It’s not for every business, but there’s no better way to give employees a stake in a company’s success. For businesses that look like they’re going somewhere, profit sharing programmes can be a powerful inducement to come work for you instead of for someone else.
Sweeten the pot.
When competition for employees is fierce, a plain old signing bonus may be what’s needed to attract the employee you want and get that person to work for you rather than for some other company. If you choose to do this, there are two things to keep in mind. The signing bonus has to be large enough to matter, and the signing bonus has to be contingent upon x amount of time of employment. Otherwise you’ll be running a revolving door as people sign up, take the money and run.
Widen the scope of your advertising.
It’s not enough to just place an ad in the Help Wanted section of the local newspaper anymore; your chances of attracting the employees you want will be much better if you broaden your advertising. Place ads in places such as job web sites and college/university campus boards, for example. Advertise in other towns or cities.
And if you have other employees, don’t forget to get them involved in the employee recruitment hunt. You can, for example, offer signing bonuses to those who successfully refer a new employee.
Small businesses are usually much more flexible with their employees than large corporations. The big companies thrive on organisation. They rely on systems to keep the ship afloat, leaving employees with little room for personal flexibility.
Let's say your pre-schooler has a performance at eleven o'clock on a Monday morning. If you work for a small business, there's a good chance you can attend because small businesses are built around relationships. But if you work for a large corporation, you might find yourself sending a babysitter with a camcorder.
Play up the flexibility and relationships angle with prospective employees. In some cases you will strike a chord with first-rate employees who are put off with the rigidity of a larger operation.
Small businesses also offer the advantage of being able to provide employees with more responsibility and more significant roles in the company. This is especially attractive to career-minded, upwardly mobile employees who are interested in gaining experience quickly.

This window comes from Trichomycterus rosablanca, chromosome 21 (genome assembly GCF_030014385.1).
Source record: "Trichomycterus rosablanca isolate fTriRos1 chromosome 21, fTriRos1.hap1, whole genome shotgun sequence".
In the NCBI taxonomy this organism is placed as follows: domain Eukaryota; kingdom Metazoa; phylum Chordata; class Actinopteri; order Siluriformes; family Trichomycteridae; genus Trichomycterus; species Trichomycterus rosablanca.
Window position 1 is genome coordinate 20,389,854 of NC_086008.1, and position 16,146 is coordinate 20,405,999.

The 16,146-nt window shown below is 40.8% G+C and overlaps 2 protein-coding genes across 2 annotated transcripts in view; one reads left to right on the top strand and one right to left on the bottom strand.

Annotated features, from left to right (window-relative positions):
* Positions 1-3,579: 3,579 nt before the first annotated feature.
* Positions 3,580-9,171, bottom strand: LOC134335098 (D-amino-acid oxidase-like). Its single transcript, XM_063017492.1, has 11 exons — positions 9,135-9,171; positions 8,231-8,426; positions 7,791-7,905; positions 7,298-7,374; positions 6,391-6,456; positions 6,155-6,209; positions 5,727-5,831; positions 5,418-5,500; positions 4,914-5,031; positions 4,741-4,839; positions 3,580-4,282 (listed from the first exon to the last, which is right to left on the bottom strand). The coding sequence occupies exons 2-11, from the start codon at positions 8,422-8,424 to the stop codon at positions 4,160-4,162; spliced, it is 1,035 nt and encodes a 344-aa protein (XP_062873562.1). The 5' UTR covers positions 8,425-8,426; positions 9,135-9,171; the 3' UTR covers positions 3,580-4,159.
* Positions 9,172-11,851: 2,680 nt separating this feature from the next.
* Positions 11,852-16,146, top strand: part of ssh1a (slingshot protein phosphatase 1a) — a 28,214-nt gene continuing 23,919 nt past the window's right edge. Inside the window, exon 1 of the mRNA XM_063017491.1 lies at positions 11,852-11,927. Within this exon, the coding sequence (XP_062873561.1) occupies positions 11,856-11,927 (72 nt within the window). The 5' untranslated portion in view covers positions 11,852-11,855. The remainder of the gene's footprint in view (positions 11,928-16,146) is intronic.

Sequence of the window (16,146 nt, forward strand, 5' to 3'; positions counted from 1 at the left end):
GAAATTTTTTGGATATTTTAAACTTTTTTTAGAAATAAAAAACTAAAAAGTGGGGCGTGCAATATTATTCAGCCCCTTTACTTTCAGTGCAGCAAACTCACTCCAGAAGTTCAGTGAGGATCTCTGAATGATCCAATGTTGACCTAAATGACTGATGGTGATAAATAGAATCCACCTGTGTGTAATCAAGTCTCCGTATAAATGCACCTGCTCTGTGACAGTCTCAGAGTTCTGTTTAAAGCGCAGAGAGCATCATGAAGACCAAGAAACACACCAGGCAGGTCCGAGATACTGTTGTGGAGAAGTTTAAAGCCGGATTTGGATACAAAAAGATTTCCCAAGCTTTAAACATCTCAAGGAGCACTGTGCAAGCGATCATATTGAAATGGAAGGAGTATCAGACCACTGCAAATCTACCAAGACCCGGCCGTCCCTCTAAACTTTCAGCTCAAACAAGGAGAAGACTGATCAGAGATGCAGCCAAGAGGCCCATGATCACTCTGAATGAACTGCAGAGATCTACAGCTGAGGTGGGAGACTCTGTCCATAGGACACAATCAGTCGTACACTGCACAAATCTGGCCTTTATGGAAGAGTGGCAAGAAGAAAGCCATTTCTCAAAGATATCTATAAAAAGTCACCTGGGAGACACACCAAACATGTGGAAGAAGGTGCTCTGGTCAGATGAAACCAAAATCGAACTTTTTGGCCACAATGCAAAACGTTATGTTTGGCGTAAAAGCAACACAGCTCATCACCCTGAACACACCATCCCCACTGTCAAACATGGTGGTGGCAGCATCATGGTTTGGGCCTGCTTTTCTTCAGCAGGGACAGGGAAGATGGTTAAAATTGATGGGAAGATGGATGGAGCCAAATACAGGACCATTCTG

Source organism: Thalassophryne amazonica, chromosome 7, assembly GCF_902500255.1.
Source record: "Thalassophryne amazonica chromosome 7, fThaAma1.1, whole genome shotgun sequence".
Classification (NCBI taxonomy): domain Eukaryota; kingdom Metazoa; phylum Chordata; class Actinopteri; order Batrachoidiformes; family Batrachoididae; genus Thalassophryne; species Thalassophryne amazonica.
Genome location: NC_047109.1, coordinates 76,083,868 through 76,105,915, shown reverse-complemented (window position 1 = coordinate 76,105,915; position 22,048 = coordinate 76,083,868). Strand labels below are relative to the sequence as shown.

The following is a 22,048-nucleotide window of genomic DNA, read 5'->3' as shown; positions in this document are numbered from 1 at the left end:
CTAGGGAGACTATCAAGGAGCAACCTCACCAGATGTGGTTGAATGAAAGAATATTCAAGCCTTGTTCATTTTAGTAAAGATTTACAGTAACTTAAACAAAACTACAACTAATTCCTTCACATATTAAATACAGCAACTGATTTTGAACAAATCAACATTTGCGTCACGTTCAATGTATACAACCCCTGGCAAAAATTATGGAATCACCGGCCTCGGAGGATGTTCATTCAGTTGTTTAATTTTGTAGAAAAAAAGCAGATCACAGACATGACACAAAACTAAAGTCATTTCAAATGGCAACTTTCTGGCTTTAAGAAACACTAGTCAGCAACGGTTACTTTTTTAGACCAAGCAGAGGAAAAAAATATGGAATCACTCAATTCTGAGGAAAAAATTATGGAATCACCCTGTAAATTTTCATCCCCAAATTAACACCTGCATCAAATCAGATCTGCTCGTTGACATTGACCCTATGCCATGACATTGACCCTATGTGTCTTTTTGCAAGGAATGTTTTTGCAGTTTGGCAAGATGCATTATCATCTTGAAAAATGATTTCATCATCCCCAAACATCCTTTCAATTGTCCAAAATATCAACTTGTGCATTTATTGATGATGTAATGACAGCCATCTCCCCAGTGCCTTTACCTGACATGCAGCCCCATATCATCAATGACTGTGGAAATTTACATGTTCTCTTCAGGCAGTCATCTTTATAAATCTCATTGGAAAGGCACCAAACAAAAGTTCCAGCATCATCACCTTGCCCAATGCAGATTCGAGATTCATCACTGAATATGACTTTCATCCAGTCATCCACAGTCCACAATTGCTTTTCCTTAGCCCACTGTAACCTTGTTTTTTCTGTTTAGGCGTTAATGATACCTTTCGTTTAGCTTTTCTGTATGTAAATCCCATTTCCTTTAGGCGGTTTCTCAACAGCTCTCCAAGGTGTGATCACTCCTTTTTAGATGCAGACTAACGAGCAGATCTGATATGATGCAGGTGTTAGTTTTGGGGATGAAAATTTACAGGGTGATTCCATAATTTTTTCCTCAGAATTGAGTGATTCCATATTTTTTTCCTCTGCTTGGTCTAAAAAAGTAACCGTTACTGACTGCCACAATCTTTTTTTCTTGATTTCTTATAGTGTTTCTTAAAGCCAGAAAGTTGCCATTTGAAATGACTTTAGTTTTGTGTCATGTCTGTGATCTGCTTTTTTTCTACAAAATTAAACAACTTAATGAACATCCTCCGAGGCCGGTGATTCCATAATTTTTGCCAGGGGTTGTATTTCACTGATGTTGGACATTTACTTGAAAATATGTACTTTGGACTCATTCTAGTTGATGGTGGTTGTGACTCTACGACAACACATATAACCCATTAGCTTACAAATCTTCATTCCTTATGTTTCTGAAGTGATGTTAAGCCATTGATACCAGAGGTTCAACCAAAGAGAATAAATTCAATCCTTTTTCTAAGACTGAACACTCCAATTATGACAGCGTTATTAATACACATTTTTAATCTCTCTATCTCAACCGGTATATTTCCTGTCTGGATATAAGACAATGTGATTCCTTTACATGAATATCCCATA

If you are going to play the "more responsibility" card to attract higher quality employees and contractors, you need to be aware of the downside. While it's true that small businesses can offer their employees greater responsibility and experience, career-track individuals will find it more difficult to move up the ladder in a small business for the simple reason that your ladder probably has fewer rungs than the ladder in a big corporation. One way to get around this is to discuss your strategic plan for your business with job candidates. Without giving too much away, you can help them envision promotional opportunities within your business as it grows and expands.
Generally speaking, big companies can have a reputation for being cold, sterile and valueless. Smaller companies, on the other hand, are perceived as being fertile soil for values such as family and community. Additionally, small businesses are almost always able to connect employees with the company "story" in real and practical ways, especially when the employees can envision themselves as part of that story. Discuss your company's values statement with your prospective candidates. Also, tell them why you started the business and how they can play a significant role in shaping the company's story as it evolves.
So, while conventional wisdom suggests that "cream of the crop" employees will follow the money trail to the doorsteps of the large corporations, that doesn't mean that you should just give up on hiring any new staff because as a small business, you don’t have a chance of attracting employees. All things being equal, there are many people who would prefer to work for a small business
There are qualified people out there who can do what you need done – you just need to attract them to the positions your small business is offering. Developing an employee recruitment policy based on the tips above will give you a better chance of attracting the employees you’re looking for. Make yours The Offer They Can't Refuse!